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Mammary duct ectasia is most common in people who are close to or have already gone through menopause. This condition typically affects females, but there are very rare cases of it developing in males.
In this article, we look at mammary duct ectasia in more detail, including its symptoms and causes and when to see a doctor. We also cover medical treatment and home remedies.
What is mammary duct ectasia?
People who have gone through menopause are more likely to experience mammary duct ectasia.
The breasts consist of mammary ducts and glands called lobules. The lobules produce milk that flows through the mammary ducts into the nipples.
Mammary duct ectasia is when the milk ducts under the nipple become clogged up with fluid. This blockage can occur when the milk ducts get wider, and their walls thicken. There may also be inflammation at the site of the fluid buildup.
The American Cancer Society advise that mammary duct ectasia is a noncancerous, or benign, condition that does not increase the risk of breast cancer. It may cause other symptoms and complications, but these are not generally serious.
Mammary duct ectasia does not always cause symptoms. When symptoms do occur, they can include:
- a green-brown discharge from the nipple
- a lump behind the nipple where the duct has become clogged
- nipple inversion, which is when the nipple turns inward
- pain or tenderness around the clogged duct
- skin reddening over the affected duct
- swelling around the nipple
If an infection develops in the milk duct, it may cause additional signs and symptoms. Doctors refer to this infection as mastitis, and its symptoms include:
- intense pain
- malaise, or generally feeling unwell
- skin redness, which may be in the shape of a wedge
- swelling of the breast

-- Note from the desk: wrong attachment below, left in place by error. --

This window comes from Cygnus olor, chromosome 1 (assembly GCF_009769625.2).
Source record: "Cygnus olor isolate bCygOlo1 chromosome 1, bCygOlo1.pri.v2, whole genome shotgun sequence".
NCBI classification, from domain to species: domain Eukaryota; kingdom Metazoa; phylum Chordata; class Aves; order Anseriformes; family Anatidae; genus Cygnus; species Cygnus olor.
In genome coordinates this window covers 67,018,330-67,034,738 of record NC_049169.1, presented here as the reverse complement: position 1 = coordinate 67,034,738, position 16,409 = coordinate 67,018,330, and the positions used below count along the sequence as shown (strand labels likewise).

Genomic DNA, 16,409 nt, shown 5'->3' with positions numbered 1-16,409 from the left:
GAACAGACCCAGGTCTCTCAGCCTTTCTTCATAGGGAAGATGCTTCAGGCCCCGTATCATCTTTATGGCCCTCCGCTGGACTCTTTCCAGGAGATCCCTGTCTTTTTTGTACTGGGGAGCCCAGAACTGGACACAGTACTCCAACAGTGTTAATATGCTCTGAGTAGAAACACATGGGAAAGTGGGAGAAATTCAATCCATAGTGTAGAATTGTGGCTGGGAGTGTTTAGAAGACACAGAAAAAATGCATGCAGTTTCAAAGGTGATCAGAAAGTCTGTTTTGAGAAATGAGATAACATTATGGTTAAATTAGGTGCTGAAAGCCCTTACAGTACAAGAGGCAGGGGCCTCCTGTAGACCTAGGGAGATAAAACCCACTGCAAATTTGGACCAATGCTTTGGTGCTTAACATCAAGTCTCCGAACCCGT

- warm skin around the site of the infection
When to see a doctor
A person should consider speaking to their doctor if breast or nipple changes are persistent, severe, or troublesome.
A person should talk to a doctor if breast or nipple changes are persistent, severe, or worrisome.
Although mammary duct ectasia is a benign condition, and its symptoms often resolve without treatment, it is better to be cautious when new breast symptoms appear. There are some similarities between the symptoms of mammary duct ectasia and those of breast cancer.
People should also see a doctor if they have any of the symptoms of mastitis, especially if these do not begin to improve quickly with home care. Untreated mastitis can lead to an abscess, which is a painful buildup of pus. Abscesses require medical treatment to prevent further complications.
Doctors do not fully understand what causes mammary duct ectasia. However, potential causes and risk factors include:
- Aging. Natural changes to breast tissue occur as people get older. Sometimes, these changes can increase the risk of a duct becoming clogged and inflamed.
- Nipple inversion. When a nipple turns inward, it may change the structure of a milk duct and increase the risk of a blockage.
- Obesity. People who are overweight or have obesity may be more at risk of mammary duct ectasia than those who are at a more healthful weight, according to a 2017 review.
- Smoking. Smoking is a known risk factor for mammary duct ectasia. The results of a study from 2005 suggest that people who smoke are three times more likely to develop this condition than those who have quit smoking or never smoked.
To diagnose mammary duct ectasia, a doctor will ask questions about a person’s symptoms and review their medical history. They will usually also perform a breast exam.
The doctor may then recommend one or more of the following tests:
- a mammogram, which is an X-ray of the breast
- an ultrasound scan of the breast tissue